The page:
“These living conditions are without dignity”: University of California academic workers begin powerful strike across 10 campuses

University of California Santa Cruz grad student workers striking in 2020. [Photo: UC Student Workers UAW 2865 Santa Cruz]

On Monday, 48,000 academic workers throughout the entire University of California (UC) school system will launch a powerful, indefinite strike. Workers are protesting poverty wages and the soaring cost of living in one of the most expensive parts of the world. Academic workers, like all other sections of the working class, are increasingly burdened by the soaring cost of living and stagnant wages. In the United States, university student workers, many of whom are international students, are paid an average of $23,000.

The UC system is one of the largest employers in the state of California and is a multibillion-dollar enterprise. As the cheap labor that runs the expansive organization, UC workers are a powerful social force that is capable of winning all of their demands. 

The World Socialist Web Site spoke with academic workers over the weekend at UC San Diego and UC Irvine about the conditions they face and why they will be striking.

A third year Ph.D. international student in the Humanities said, “The strike on Monday is very important because my family and I have been living on poverty-level wages for more than two years now. The stipend simply cannot support a family of four, especially with our visa restrictions. 

“I am barred from seeking other employment outside of my 50 percent [workload] in the university, and my partner cannot work at all. There is simply no way my takehome pay of $2,200 per month—and only with a 9-month guarantee—is enough. My rent is $1,500, utilities $150, food and groceries $400-500, not to mention school and medical needs for our kids. I am the only one in my family who has health insurance, and I pray every day none of them get sick or injured because we have no savings. I line up each week to get food from the pantry, where points allowance have been reduced. I have to beg for money from Basic Needs, just so we don’t get behind in rent.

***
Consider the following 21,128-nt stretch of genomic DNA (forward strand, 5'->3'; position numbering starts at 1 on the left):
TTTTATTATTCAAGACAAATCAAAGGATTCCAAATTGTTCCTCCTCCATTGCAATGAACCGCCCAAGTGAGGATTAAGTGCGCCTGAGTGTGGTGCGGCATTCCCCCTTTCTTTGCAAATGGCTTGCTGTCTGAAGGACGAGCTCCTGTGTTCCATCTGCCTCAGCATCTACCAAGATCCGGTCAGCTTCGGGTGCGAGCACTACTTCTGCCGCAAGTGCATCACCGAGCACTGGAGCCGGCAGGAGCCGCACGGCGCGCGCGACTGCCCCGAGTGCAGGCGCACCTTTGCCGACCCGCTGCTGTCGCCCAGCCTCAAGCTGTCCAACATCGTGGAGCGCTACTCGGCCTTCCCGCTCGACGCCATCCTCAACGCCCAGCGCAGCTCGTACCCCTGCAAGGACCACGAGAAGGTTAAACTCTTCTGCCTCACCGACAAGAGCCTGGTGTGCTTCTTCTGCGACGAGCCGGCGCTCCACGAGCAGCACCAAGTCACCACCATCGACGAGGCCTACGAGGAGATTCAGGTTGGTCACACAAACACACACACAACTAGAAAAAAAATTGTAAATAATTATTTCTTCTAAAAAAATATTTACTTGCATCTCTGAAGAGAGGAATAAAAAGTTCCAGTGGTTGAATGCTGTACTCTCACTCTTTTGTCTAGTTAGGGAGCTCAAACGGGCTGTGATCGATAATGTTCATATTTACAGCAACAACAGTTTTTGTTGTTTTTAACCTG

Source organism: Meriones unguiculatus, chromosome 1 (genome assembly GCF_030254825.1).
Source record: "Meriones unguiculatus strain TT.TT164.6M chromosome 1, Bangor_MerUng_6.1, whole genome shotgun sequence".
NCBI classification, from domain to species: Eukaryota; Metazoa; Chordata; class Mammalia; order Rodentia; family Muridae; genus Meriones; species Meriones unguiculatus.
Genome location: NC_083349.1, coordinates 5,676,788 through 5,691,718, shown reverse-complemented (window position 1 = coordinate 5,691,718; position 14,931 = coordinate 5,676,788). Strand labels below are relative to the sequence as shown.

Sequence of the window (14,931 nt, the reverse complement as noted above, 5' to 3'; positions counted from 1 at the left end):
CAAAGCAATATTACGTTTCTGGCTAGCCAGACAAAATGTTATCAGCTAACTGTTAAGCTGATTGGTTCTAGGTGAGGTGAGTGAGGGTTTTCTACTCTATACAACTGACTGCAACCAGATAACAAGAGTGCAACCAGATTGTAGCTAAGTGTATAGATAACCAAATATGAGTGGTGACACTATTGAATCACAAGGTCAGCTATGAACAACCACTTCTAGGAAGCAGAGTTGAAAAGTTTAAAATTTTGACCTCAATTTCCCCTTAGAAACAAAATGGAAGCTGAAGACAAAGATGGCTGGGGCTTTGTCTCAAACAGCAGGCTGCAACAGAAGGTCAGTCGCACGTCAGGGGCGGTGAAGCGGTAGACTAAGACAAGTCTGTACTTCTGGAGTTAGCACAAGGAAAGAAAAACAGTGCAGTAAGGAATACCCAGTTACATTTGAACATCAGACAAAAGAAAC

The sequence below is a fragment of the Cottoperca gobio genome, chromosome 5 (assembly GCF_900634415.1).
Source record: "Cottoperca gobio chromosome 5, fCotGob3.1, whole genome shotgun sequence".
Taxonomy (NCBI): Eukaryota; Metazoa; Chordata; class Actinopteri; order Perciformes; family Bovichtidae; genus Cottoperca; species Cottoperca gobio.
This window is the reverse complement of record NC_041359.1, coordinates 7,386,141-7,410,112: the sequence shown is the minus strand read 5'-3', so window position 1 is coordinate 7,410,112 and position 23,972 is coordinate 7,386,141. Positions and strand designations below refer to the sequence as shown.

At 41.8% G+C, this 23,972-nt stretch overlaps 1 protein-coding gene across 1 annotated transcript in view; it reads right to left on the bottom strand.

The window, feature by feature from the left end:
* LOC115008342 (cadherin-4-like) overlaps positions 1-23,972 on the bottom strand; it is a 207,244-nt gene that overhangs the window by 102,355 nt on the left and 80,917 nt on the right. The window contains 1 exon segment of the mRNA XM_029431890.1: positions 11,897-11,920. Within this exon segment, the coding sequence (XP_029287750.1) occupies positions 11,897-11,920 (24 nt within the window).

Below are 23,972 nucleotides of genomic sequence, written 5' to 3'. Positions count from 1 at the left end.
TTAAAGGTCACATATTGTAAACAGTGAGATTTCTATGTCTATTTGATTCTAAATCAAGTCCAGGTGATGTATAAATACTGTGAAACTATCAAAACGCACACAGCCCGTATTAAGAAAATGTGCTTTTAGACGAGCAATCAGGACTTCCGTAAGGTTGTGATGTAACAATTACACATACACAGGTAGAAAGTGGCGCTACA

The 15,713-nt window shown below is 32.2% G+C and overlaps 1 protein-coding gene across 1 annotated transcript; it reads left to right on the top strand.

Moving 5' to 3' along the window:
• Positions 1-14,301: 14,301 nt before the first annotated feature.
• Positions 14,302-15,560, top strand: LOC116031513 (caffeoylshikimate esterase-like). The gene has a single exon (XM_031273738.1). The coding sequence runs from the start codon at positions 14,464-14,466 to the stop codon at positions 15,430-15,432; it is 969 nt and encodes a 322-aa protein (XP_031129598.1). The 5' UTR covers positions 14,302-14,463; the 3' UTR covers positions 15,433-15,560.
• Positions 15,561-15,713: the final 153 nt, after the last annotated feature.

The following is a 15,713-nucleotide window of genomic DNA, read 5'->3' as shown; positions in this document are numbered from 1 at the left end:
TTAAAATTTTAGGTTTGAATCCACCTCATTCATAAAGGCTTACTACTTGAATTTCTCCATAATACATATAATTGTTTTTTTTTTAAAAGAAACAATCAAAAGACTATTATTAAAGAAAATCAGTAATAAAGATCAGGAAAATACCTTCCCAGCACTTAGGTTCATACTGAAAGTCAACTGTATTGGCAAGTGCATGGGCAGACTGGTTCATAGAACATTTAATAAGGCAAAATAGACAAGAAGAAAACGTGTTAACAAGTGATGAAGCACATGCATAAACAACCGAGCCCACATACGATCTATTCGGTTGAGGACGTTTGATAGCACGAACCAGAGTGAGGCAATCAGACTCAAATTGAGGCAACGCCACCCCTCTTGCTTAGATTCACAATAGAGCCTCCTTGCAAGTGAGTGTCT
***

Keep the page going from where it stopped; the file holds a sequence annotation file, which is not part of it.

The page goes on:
“I am so sick of living like this and feel that as someone who works for the university [as a teaching assistant] more than 20 hours, not to mention everything I need to do for my research, these living conditions are without dignity.

“The general mood among my colleagues is that everyone is fed up and ready to strike. We are ready to fight even if that temporarily means we lose our wages. We are still doing what we can now for our students, but come Monday, we are dropping everything to go on strike.

“Our professors, both in coursework and who we TA for, have been really supportive, canceling our classes and urging our undergraduate students to support us.

“We just want liveable wages so that we can be the best instructors/TAs and researchers. Constantly worrying about food and whether money will be enough for rent and praying to the high heavens no one in your family gets sick or injured is simply unacceptable, especially when you see your bosses and administrators living comfortably, and in the case of the chancellors, in luxury. We are demanding that UC re-appropriates funds to give us the wages we deserve—$54,000 a year which is $4,500 a month pre-tax. And increased child care funding.”

An international graduate student at UC San Diego emphasized she will be going on strike because she is overworked. “I’m employed technically to work 10 hours per week but the work they give us is at least 20 hours per week. I have 200 students split among four teaching assistants (TA).”